2) As mentioned, multi-display set-ups like EyeFinity or Nvidia Surround. They'll use up ~3x the VRAM as a single monitor and with increased AA requirements, that quickly adds up. In these instances, a 7950/7970 would shine over last-gen parts with less VRAM and bandwidth.

    3) 3D. 1080p isn't that demanding anymore, but 1080p in 3D is roughly double the rendering requirements but puts an even greater emphasis on maintaining 60FPS minimums. Its really quite demanding and an area more GPU horsepower is always welcome, even with SLI/CF configs.

    But yes, other than these niche areas there's probably not too much reason to upgrade at this point, especially when these offerings don't really shift the price/performance/value bar at all.
    Reply
  • kashifme21 - Tuesday, January 31, 2012 - link

    Well from personal experience i have GTX 580 in SLI. Both the cards have 1.5gb memory.

    I game at a resolution of 5760*1080. Unless i shift the AA to some crazy setting like 8x AA, my VRAM generally isnt a bottleneck.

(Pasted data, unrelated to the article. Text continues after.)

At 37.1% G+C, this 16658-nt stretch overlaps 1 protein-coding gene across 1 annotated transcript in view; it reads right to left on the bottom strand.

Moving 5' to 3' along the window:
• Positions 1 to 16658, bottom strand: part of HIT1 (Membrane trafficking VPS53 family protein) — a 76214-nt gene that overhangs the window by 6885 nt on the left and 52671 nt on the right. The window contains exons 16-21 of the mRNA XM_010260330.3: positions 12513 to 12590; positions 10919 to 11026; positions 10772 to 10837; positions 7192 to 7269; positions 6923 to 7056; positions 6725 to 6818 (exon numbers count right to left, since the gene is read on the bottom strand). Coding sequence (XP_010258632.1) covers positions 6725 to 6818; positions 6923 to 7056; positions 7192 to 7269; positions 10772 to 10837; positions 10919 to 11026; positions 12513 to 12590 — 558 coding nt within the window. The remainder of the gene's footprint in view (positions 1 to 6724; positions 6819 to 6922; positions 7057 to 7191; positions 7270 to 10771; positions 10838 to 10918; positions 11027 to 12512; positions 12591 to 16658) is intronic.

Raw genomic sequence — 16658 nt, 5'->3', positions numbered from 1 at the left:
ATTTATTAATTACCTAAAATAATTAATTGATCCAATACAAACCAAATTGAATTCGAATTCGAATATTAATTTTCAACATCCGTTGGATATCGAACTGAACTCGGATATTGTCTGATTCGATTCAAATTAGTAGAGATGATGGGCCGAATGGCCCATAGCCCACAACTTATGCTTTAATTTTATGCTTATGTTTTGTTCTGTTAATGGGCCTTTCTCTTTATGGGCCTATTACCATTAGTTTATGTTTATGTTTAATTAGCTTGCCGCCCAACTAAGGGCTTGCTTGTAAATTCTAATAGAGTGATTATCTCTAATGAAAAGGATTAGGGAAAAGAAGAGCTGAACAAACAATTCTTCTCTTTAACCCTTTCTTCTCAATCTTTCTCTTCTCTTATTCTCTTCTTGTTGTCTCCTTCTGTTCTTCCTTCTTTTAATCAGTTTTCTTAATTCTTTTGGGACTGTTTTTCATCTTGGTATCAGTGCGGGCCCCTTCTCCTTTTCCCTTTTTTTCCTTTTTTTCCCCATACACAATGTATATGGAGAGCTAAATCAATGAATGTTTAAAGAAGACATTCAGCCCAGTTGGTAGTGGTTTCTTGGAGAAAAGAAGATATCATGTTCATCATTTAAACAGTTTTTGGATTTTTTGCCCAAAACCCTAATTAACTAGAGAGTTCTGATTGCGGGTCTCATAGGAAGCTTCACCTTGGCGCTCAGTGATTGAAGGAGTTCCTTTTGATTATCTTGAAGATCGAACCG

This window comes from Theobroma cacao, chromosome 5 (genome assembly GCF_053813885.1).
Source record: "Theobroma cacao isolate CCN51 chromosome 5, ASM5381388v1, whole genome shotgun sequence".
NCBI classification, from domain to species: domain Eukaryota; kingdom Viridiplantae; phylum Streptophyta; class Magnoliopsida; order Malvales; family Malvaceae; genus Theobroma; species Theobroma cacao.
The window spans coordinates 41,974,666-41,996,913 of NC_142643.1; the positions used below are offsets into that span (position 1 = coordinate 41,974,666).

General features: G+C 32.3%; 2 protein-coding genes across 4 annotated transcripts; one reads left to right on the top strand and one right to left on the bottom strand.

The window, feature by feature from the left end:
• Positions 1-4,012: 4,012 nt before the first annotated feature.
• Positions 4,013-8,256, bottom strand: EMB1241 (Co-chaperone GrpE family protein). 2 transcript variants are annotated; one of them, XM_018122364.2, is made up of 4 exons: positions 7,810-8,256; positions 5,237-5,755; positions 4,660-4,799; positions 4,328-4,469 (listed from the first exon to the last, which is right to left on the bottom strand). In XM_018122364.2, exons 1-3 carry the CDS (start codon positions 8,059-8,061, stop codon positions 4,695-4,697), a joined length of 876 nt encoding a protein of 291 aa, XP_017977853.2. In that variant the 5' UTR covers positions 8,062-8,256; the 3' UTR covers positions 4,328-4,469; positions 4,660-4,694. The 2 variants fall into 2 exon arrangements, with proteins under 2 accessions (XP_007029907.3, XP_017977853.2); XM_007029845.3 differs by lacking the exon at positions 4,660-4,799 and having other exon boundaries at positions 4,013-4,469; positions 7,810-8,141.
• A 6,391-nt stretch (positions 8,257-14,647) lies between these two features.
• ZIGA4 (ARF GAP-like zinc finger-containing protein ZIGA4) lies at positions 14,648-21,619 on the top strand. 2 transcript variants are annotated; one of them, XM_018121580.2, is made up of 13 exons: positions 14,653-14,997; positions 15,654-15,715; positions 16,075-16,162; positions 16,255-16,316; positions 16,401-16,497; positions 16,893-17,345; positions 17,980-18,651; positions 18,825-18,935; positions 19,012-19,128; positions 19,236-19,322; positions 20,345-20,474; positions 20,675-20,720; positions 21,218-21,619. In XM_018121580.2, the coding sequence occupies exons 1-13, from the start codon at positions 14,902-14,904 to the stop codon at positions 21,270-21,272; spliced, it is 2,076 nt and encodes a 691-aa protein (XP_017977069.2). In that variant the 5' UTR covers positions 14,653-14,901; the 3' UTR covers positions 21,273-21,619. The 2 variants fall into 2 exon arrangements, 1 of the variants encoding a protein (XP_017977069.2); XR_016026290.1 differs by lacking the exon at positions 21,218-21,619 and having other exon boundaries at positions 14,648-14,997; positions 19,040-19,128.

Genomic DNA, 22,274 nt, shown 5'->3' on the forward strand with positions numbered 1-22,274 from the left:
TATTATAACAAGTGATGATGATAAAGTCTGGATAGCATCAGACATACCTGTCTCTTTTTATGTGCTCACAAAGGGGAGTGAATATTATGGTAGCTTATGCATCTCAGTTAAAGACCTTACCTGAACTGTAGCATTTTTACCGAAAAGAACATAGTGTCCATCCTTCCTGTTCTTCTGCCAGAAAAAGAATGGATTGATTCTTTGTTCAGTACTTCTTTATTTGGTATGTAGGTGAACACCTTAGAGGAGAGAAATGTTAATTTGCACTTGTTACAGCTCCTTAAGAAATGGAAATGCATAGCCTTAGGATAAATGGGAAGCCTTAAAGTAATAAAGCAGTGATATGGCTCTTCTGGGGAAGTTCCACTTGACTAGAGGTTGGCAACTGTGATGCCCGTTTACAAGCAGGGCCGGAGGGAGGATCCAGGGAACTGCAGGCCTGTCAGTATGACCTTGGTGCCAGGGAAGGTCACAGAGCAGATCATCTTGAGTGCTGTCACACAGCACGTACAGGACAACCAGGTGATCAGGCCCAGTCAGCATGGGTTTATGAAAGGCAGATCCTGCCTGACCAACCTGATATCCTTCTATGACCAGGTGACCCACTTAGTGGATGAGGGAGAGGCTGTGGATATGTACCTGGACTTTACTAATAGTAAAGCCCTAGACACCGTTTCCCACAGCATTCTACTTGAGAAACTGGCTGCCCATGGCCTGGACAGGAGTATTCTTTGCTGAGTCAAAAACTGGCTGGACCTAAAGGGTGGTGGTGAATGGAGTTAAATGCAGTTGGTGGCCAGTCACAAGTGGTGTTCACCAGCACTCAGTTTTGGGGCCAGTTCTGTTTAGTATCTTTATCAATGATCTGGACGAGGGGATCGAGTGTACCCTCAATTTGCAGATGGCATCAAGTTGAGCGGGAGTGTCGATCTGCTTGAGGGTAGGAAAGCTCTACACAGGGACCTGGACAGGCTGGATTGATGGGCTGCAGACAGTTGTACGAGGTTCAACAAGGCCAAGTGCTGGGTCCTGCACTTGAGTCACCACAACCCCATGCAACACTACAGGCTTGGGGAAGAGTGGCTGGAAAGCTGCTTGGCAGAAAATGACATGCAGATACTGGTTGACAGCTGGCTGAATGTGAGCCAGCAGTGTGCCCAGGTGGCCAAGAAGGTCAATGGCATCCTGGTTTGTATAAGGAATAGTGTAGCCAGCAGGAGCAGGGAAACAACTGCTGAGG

I am currently playing a game like Skyrim at 5760*1080. Maxed out settings with 4X AA, FXAA & 4xTRAA

    My game is mostly running locked at 60fps, sometimes in towns it does drop down to 45fps, however otherwise the experience is quite smooth.

    Hence i would disagree that VRAM really is a limitation even at insanely high resolutions, 1.5GB Vram is pretty dam good.

    Now with the next consoles only expected to be sporting GPUS like 6670, i wonder how Nvidia and AMD intend to keep both markets alive.

    At one hand they support console gaming which doesnt really bring them too many chips a year and it will eventually cause PC gamers to stop upgrading. The business model looks like its going to axe their own feet.
    Reply
  • chizow - Tuesday, January 31, 2012 - link